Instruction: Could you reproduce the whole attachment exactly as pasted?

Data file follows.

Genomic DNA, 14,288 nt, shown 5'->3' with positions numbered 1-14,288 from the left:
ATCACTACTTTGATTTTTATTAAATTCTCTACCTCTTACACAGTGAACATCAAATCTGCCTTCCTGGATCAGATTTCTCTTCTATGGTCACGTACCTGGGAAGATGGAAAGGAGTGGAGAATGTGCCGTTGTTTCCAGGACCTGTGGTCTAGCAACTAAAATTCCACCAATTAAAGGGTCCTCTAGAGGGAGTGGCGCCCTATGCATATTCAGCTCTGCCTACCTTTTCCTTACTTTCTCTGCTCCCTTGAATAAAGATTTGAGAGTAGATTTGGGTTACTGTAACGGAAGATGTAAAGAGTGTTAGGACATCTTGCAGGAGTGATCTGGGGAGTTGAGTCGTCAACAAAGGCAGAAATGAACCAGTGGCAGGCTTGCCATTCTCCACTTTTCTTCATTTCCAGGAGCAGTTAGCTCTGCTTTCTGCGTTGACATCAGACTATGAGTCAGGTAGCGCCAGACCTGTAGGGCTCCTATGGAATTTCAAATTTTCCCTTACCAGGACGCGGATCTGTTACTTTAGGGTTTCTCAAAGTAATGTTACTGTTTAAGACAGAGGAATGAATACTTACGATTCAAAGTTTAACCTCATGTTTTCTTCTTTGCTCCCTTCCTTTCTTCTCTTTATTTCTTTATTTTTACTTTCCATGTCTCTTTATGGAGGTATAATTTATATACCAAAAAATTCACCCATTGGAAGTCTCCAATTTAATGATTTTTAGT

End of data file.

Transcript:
Genomic DNA, 14,288 nt, shown 5'->3' with positions numbered 1-14,288 from the left:
ATCACTACTTTGATTTTTATTAAATTCTCTACCTCTTACACAGTGAACATCAAATCTGCCTTCCTGGATCAGATTTCTCTTCTATGGTCACGTACCTGGGAAGATGGAAAGGAGTGGAGAATGTGCCGTTGTTTCCAGGACCTGTGGTCTAGCAACTAAAATTCCACCAATTAAAGGGTCCTCTAGAGGGAGTGGCGCCCTATGCATATTCAGCTCTGCCTACCTTTTCCTTACTTTCTCTGCTCCCTTGAATAAAGATTTGAGAGTAGATTTGGGTTACTGTAACGGAAGATGTAAAGAGTGTTAGGACATCTTGCAGGAGTGATCTGGGGAGTTGAGTCGTCAACAAAGGCAGAAATGAACCAGTGGCAGGCTTGCCATTCTCCACTTTTCTTCATTTCCAGGAGCAGTTAGCTCTGCTTTCTGCGTTGACATCAGACTATGAGTCAGGTAGCGCCAGACCTGTAGGGCTCCTATGGAATTTCAAATTTTCCCTTACCAGGACGCGGATCTGTTACTTTAGGGTTTCTCAAAGTAATGTTACTGTTTAAGACAGAGGAATGAATACTTACGATTCAAAGTTTAACCTCATGTTTTCTTCTTTGCTCCCTTCCTTTCTTCTCTTTATTTCTTTATTTTTACTTTCCATGTCTCTTTATGGAGGTATAATTTATATACCAAAAAATTCACCCATTGGAAGTCTCCAATTTAATGATTTTTAGT